Graphics Performance – Razer Goes Ampere

Just announced at CES in January, NVIDIA’s latest laptop graphics card lineup is now based on their latest generation Ampere platform, built on the 8 nm Samsung process. Razer is one of the first out of the gate to ship laptops with the new GPU.

When NVIDIA launched Pascal two generations ago, they were very happy to conclude that the laptop and desktop variants were similar enough in performance to drop the M badge (for Mobile) on the laptop-destined GPUs. Thanks to the low TDP and high efficiency of Pascal-based GPUs, performance was similar, even if the power output would be near the top of what a laptop could handle. NVIDIA also released Max-Q versions, which are the same basic GPU, binned a bit better, and run at a lower power limit.

With the heat limitations of laptop chassis, matching performance of laptops and desktops is a tough proposition. With Ampere, it gets even harder, as the power limits for the higher-end parts have gone up dramatically – a RTX 3070 desktop GPU has a higher TDP than a RTX 2080, all the while laptop cooling is all but unchanged. So, for this generation, NVIDIA has gone back to explicitly designating their laptop GPUs – literally calling them "GeForce RTX 30[xx] Laptop GPU" –  indicating that the parts are destined for a thermally constrained environment. And, with less than half the TDP of the desktop cards, the performance of this generation of laptop parts is going to more widely diverge from the desktop than in past generations.

There are ways to combat this TDP discrepancy. The ridiculously parallel nature of graphics workloads means that NVIDIA would, in theory, be able to build wider GPUs, which run at a lower frequency, and don’t incur the exponential increase in power output with voltage. This is something they even did with the Pascal launch, with the RTX 1070 for laptops offering a few more CUDA cores than its desktop counterpart, but instead, the laptop GPUs offer far less CUDA cores than the desktop models.

The news is not all bad. Despite the Ampere-based laptop GPUs not being able to compete against their desktop counterparts, they are still a big upgrade over the RTX 20-series. Across the board, the new Ampere GPUs are about twice as wide as the outgoing models, and are based on the latest GPU architecture. It can easily get forgotten that while Ampere desktop parts reaped a good deal of their performance gains from increased power consumption, the laptop variants are still very much an upgrade over the outgoing RTX 20-series.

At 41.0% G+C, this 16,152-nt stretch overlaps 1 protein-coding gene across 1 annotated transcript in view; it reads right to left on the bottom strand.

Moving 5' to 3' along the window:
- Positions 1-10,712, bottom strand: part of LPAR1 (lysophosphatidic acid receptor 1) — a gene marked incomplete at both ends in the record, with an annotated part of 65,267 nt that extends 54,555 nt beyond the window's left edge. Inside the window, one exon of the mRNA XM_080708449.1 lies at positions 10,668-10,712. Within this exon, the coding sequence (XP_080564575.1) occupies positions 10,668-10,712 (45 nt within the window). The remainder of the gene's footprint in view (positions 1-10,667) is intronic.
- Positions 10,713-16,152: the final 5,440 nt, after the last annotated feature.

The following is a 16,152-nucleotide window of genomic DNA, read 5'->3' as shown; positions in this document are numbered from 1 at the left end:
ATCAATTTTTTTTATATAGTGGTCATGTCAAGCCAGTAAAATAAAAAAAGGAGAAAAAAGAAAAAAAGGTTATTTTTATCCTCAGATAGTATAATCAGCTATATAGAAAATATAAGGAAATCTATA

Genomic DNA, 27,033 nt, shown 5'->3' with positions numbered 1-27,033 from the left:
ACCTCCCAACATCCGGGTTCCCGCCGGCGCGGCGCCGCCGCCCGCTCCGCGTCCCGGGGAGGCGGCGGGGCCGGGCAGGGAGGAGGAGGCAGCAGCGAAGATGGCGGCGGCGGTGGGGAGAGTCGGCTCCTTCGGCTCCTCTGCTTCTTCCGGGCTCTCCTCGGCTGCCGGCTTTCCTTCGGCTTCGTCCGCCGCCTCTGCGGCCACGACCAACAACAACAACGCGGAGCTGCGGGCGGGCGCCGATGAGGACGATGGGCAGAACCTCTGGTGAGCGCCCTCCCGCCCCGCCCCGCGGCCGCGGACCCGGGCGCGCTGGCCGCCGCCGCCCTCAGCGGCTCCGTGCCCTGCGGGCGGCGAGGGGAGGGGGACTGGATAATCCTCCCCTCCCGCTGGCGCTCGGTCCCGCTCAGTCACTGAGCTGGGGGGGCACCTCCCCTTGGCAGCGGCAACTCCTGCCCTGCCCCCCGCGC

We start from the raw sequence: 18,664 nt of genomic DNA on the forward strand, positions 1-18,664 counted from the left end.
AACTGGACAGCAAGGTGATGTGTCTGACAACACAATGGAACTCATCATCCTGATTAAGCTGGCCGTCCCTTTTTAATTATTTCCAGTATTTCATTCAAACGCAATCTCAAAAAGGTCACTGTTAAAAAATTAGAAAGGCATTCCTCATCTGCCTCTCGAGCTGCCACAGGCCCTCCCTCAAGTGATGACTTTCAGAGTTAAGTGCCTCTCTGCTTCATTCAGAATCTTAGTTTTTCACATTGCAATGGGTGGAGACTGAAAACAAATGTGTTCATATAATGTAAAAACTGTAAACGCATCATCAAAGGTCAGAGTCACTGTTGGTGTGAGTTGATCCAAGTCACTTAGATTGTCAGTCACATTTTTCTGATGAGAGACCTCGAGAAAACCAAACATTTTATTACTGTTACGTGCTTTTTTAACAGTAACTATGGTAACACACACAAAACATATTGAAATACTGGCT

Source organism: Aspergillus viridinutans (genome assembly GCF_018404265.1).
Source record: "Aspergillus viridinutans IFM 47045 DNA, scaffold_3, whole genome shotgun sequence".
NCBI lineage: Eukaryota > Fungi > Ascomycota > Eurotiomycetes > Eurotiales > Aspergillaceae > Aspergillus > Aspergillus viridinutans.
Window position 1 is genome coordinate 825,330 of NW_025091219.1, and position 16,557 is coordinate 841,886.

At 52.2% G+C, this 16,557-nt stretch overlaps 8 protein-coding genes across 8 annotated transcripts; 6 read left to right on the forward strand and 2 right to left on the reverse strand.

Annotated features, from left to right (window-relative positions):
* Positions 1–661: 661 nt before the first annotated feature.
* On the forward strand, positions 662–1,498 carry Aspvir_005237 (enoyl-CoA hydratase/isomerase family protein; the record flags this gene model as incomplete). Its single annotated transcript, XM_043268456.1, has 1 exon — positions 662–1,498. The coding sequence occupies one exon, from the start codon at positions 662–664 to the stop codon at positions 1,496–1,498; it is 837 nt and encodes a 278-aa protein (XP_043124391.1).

NVIDIA GeForce RTX 30 Series Laptop Specifications
  RTX 3080
Laptop GPU
RTX 3070
Laptop GPU
RTX 3060
Laptop GPU
CUDA Cores 6144 5120 3840
Boost Clock 1245 - 1710MHz 1290 - 1620MHz 1283 - 1703MHz
Memory Bus Width 256-bit 256-bit 192-bit
TDP Range 80 - 150W+ 80 - 125W 60 - 115W
GPU GA104 GA104 GA106
Architecture Ampere Ampere Ampere
Manufacturing Process Samsung 8nm Samsung 8nm Samsung 8nm?
Launch Date 01/26/2021 01/26/2021 01/26/2021

The Razer Blade 15 comes with RTX 3060 and RTX 3070 option in the Base model, and RTX 3070 or RTX 3080 options in the Advanced model. Our Base model comes with the RTX 3070. Unfortunately, we don't have an RTX 2070 laptop on-hand for comparisons. As usual, we’ll start with a few synthetics, then some games.


Futuremark 3DMark Fire Strike

Futuremark 3DMark Sky Diver

Futuremark 3DMark Cloud Gate

Futuremark 3DMark Ice Storm Unlimited

UL’s 3DMark suite offers a range of tests of varying complexity. The Razer Blade 15 with the RTX 3070 finished about mid-pack compared to some of the other gaming systems we’ve seen. Gaming systems can be thin and light designs like the Acer Predator Triton 500, and the Razer Blade series, or more of a desktop replacement such as the Clevo and MSI models shown here, which will have more headroom for thermals. The RTX 3070 paired with the Core i7-10750H seems to be able to be fairly close to the RTX 2080 models despite their higher thermal capacities.


GFXBench 5.0 Aztec Ruins Normal 1080p Offscreen

GFXBench 5.0 Aztec Ruins High 1440p Offscreen

GFXBench added a DirectX 12 suite with the launch of version 5, and is cross-platform as well, although bit-wise the PC runs at 32-bit compared to 16-bit in the smartphone industry. In both tests, the RTX 3070, despite being in a thin and light design in the Razer Blade 15, was able to keep up with the RTX 2080 in much beefier laptops.

Tomb Raider

Tomb Raider - Enthusiast

Although several years old now, the first game in the rebooted Tomb Raider franchise can still be demanding on laptops, but not with anything as powerful as this. Even at our maximum settings on 1920x1080, the laptop can easily out-pace its 165 Hz display refresh. Although we don’t normally test at 2560x1440 mostly due to most gaming laptops not supporting this resolution, the Razer Blade 15 would still hit 138 FPS average at the higher resolution. No issues here.

Rise of the Tomb Raider

Rise of the Tomb Raider - Enthusiast

The second game in the series added DirectX 12, and was far more demanding on the graphics side. Here the Razer Blade 15 dips below all of the RTX 2080 laptops, although still can easily handle this game. At the native QHD resolution, the Razer Blade still managed 94 FPS average.

Shadow of the Tomb Raider

Shadow of the Tomb Raider - Enthusiast